DIY Mescaline Extraction: How Best to Get the Good Stuff Out

I recently covered the mescaline loophole, and how to access mescaline without breaking the law. The thing is, unless you’re eating the plant, you’ll need to take the plant in question, and get the mescaline out. It’s definitely not the easiest process, but neither is making meth, and that’s a pretty popular activity in some places. For those with the wherewithal to do so, here are some basic DIY mescaline extraction instructions, along with some further reading, to help get the process started.

Check out these instructions for a DIY mescaline extraction. A fun project for those with a little chemistry experience! We are an independent news publication offering comprehensive coverage of the cannabis and psychedelics landscapes. Subscribe today and we’ll send you regular updates via the Cannadelics Weekly Newsletter, as well as providing you some super sweet deals on tons of merchandise like vapes, smoking devices, edibles, cannabis paraphernalia, and the ever-popular cannabinoids Delta 8 & HHC. You can find details in our ‘best of’ lists, so go ahead, and pick yourself up some brand new swag.

Disclaimer: The following article includes actions which could be illegal depending on location. Neither this publication, nor its writers, are encouraging anyone to break laws. We are, however, providing scientific information, which is already open to the public.

Mescaline – the low-down

Of all the classical psychedelics, mescaline comes with the benefit of not being quite so illegal. Mescaline, (3,4,5-Trimethoxyphenethylamine), is a naturally occurring psychedelic compound, which is serotonergic in nature, like its compatriots LSD, psilocybin, and DMT. It’s found in plants like the Peyote cactus (Lophophora williamsii), the Peruvian Torch cactus (Echinopsis peruviana), San Pedro cactus (Echinopsis pachanoi), and in the Cactaceae plant and Fabaceae bean families. It’s a member of the phenethylamine class of drugs, along with the likes of methamphetamine, MDMA, and amphetamine.

Mescaline acts like other psychedelics, producing subjective experiences in the form of hallucinations. These happen with eyes open or closed, and are also associated with distortions in time, vision, and sound. Also, like other psychedelics, mescaline produces feelings of euphoria, well-being, connectedness, and an overall loss of ego. It’s often spoken about as being gentler than other psychedelics, with less negative come-down experience.

Psychedelics do come with the stipulation that they can cause bad trips. The topic of bad trips is way less flushed out than it should be, and the concept is often not well understood. It more or less seems to be an anxiety response, likely caused by the stimulant effect of increased serotonin. Prospective users should keep this in mind when considering dosing, and whether to try mescaline at all, (though it seems the majority of people don’t have this issue).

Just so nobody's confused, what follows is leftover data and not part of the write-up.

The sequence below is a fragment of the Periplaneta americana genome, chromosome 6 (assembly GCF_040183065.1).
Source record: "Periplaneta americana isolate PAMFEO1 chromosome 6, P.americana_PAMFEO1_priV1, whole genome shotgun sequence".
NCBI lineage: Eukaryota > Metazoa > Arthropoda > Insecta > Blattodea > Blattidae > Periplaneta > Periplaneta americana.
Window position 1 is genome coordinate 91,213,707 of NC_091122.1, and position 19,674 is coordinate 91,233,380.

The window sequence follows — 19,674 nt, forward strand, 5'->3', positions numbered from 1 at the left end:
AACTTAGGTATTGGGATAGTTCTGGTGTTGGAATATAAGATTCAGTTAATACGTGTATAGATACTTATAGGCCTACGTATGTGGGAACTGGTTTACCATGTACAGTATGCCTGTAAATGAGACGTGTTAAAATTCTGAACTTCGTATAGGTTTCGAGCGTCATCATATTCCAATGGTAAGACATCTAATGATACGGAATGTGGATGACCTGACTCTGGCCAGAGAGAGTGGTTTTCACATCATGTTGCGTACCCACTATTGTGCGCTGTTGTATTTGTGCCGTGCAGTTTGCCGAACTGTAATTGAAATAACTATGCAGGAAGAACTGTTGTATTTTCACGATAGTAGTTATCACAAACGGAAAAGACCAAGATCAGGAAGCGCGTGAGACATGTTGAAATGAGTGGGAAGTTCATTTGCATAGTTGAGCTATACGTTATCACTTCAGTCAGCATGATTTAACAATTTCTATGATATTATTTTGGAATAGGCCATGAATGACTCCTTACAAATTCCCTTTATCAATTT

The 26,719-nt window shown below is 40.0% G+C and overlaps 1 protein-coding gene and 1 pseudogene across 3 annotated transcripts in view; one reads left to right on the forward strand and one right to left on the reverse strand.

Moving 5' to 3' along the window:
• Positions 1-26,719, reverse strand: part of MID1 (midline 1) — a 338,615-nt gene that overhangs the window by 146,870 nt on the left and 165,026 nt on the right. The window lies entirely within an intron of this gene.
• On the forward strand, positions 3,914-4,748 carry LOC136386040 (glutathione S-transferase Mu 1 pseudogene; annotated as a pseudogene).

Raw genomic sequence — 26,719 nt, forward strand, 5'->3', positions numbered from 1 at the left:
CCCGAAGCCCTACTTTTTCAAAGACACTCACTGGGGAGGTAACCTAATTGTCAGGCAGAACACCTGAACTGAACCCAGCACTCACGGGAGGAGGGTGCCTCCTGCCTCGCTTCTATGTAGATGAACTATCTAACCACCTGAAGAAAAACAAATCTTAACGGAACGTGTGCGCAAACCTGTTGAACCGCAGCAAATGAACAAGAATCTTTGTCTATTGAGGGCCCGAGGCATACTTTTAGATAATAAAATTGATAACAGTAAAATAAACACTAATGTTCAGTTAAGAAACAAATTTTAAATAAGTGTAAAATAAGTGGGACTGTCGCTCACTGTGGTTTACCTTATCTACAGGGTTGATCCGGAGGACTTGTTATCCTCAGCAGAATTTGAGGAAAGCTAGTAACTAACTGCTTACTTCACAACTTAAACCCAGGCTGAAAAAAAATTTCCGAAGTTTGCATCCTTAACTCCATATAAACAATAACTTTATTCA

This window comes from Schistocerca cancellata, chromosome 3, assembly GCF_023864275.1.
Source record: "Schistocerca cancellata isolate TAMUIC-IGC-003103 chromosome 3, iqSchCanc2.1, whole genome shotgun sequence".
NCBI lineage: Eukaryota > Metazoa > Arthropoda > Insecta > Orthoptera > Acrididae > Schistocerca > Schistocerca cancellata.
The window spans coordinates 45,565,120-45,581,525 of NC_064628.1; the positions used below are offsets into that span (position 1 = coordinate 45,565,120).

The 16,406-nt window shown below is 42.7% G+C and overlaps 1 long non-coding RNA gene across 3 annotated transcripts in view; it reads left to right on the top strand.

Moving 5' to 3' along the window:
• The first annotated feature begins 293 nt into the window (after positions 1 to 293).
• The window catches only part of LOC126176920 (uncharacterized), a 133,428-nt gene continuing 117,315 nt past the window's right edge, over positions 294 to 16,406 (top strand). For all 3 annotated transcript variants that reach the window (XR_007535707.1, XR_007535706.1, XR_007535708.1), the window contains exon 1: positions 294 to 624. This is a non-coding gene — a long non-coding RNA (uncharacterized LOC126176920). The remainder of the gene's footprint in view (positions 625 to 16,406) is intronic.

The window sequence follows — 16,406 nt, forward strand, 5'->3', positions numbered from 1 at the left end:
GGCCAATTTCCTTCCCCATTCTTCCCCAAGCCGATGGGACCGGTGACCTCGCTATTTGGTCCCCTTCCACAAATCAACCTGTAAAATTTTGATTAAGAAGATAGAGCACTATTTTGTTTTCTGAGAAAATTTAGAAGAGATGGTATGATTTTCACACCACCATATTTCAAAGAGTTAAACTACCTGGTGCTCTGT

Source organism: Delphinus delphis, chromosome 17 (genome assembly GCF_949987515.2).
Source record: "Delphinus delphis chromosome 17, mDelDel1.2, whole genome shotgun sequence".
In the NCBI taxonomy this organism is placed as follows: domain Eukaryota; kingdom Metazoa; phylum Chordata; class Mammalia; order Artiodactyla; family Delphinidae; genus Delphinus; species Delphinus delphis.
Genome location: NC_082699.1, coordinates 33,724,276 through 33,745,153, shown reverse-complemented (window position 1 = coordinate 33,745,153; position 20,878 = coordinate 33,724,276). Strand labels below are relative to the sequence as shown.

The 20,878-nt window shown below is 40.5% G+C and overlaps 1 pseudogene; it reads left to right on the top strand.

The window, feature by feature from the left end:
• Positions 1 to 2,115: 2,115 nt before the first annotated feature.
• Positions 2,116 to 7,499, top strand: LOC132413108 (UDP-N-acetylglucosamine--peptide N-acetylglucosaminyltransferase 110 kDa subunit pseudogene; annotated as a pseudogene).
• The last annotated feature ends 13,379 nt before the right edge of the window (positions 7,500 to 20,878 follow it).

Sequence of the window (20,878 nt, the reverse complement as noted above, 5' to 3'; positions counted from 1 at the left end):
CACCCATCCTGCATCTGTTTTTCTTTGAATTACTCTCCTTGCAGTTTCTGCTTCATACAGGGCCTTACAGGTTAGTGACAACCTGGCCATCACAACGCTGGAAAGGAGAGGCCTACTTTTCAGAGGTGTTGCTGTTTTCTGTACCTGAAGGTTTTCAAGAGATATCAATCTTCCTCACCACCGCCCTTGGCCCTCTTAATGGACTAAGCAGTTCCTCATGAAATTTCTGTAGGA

Mescaline
Mescaline

Mescaline made an entrance into Western science in 1897, when German chemist Arthur Heffter isolated the compound from a Peyote plant. It was synthesized for the first time in 1919 by Ernst Späth. It’s history goes back way farther than this, with ritualistic use dating back as far as 5,700 years ago. It has been a staple in MesoAmerican cultures, used in different spiritual and ritualistic events throughout history, and into today.

How legal is mescaline?

The mescaline loophole exists because of this rich history of religious use. Mescaline itself is a Schedule I substance on the Controlled Substances list, as of the implementation of the 1970 Comprehensive Drug Abuse Prevention and Control Act. The plant Peyote, which contains mescaline, and is the most popular plant to do so, is also Schedule I. But not other mescaline-containing plants like San Pedro or Peruvian Torch. According to the US government, these other mescaline-producing cacti are perfectly legal for possession, sale, and transport; and are legal for cultivation without rules attached, as they aren’t mentioned in any drug law.

Even Peyote isn’t 100% illegal. In 1978, the American Indian Religious Freedom Act was put into place, originally meant to cover Peyote use for Native American communities only. This was expanded in 1991 to include anyone using the plant for religious purposes, and then amended in 1994 to include harvest, possession, consumption, and cultivation of the plant for religious purposes. Which means, so long as your Peyote is used for something bigger than yourself, its totally cool.

For the purpose of clarity, its best to touch on an important point. The American Indian Religious Freedom Act gives a lot of freedom to use mescaline via Peyote for religious purposes, as does the lack of inclusion of other mescaline-containing plants in official drug scheduling. But this doesn’t include mescaline production. The term ‘production’ technically relates to any part of growing a plant or making a drug, but in this case is geared toward doing something specifically with the mescaline inside.

In native cultures, mescaline isn’t extracted from the plant, but instead, taken in with the plant. It’s common to cut the heads off the Peyote cacti and dry them into disc-like buttons. The user can simply chew the buttons to release the mescaline. The other option is to soak the buttons in hot water to make a tea. Neither of these include major production methods beyond growing the plant, and therefore don’t deal with specific mescaline production.

As such, when it comes to physically taking the mescaline out of the plants, the legality is a bit more gray. There’s area to argue it either way, especially if an extraction is for a religious purpose. However, as of right now, the laws technically don’t cover the idea of taking the mescaline out of the plant.

DIY Peyote mescaline extraction
DIY Peyote mescaline extraction

DIY mescaline extraction tips